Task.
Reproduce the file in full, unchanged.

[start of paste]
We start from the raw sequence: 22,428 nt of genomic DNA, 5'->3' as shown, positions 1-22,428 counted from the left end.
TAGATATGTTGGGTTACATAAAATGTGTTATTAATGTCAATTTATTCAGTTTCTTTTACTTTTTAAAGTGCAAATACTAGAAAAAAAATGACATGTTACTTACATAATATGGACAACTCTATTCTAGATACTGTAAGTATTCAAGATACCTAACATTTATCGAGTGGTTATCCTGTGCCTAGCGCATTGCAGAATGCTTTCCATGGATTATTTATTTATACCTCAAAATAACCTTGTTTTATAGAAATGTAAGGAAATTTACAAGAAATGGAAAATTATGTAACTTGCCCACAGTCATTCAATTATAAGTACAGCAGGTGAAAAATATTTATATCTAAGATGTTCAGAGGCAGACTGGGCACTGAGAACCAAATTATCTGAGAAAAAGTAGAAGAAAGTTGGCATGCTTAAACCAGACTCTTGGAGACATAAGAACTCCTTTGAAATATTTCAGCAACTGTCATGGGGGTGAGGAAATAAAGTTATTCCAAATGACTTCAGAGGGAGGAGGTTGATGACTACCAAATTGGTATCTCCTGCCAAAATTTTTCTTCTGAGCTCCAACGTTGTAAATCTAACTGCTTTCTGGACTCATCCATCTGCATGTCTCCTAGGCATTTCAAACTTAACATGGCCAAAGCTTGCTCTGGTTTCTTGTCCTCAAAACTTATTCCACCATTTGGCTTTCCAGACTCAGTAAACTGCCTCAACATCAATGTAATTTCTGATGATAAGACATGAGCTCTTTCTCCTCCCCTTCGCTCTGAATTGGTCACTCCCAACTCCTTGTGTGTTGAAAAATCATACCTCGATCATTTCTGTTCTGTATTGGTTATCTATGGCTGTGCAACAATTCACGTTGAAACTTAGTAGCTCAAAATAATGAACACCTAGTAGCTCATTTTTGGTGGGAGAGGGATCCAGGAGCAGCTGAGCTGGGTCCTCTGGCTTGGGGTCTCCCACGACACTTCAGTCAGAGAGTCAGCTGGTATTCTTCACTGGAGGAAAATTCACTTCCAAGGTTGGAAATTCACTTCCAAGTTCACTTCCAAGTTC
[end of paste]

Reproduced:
We start from the raw sequence: 22,428 nt of genomic DNA, 5'->3' as shown, positions 1-22,428 counted from the left end.
TAGATATGTTGGGTTACATAAAATGTGTTATTAATGTCAATTTATTCAGTTTCTTTTACTTTTTAAAGTGCAAATACTAGAAAAAAAATGACATGTTACTTACATAATATGGACAACTCTATTCTAGATACTGTAAGTATTCAAGATACCTAACATTTATCGAGTGGTTATCCTGTGCCTAGCGCATTGCAGAATGCTTTCCATGGATTATTTATTTATACCTCAAAATAACCTTGTTTTATAGAAATGTAAGGAAATTTACAAGAAATGGAAAATTATGTAACTTGCCCACAGTCATTCAATTATAAGTACAGCAGGTGAAAAATATTTATATCTAAGATGTTCAGAGGCAGACTGGGCACTGAGAACCAAATTATCTGAGAAAAAGTAGAAGAAAGTTGGCATGCTTAAACCAGACTCTTGGAGACATAAGAACTCCTTTGAAATATTTCAGCAACTGTCATGGGGGTGAGGAAATAAAGTTATTCCAAATGACTTCAGAGGGAGGAGGTTGATGACTACCAAATTGGTATCTCCTGCCAAAATTTTTCTTCTGAGCTCCAACGTTGTAAATCTAACTGCTTTCTGGACTCATCCATCTGCATGTCTCCTAGGCATTTCAAACTTAACATGGCCAAAGCTTGCTCTGGTTTCTTGTCCTCAAAACTTATTCCACCATTTGGCTTTCCAGACTCAGTAAACTGCCTCAACATCAATGTAATTTCTGATGATAAGACATGAGCTCTTTCTCCTCCCCTTCGCTCTGAATTGGTCACTCCCAACTCCTTGTGTGTTGAAAAATCATACCTCGATCATTTCTGTTCTGTATTGGTTATCTATGGCTGTGCAACAATTCACGTTGAAACTTAGTAGCTCAAAATAATGAACACCTAGTAGCTCATTTTTGGTGGGAGAGGGATCCAGGAGCAGCTGAGCTGGGTCCTCTGGCTTGGGGTCTCCCACGACACTTCAGTCAGAGAGTCAGCTGGTATTCTTCACTGGAGGAAAATTCACTTCCAAGGTTGGAAATTCACTTCCAAGTTCACTTCCAAGTTC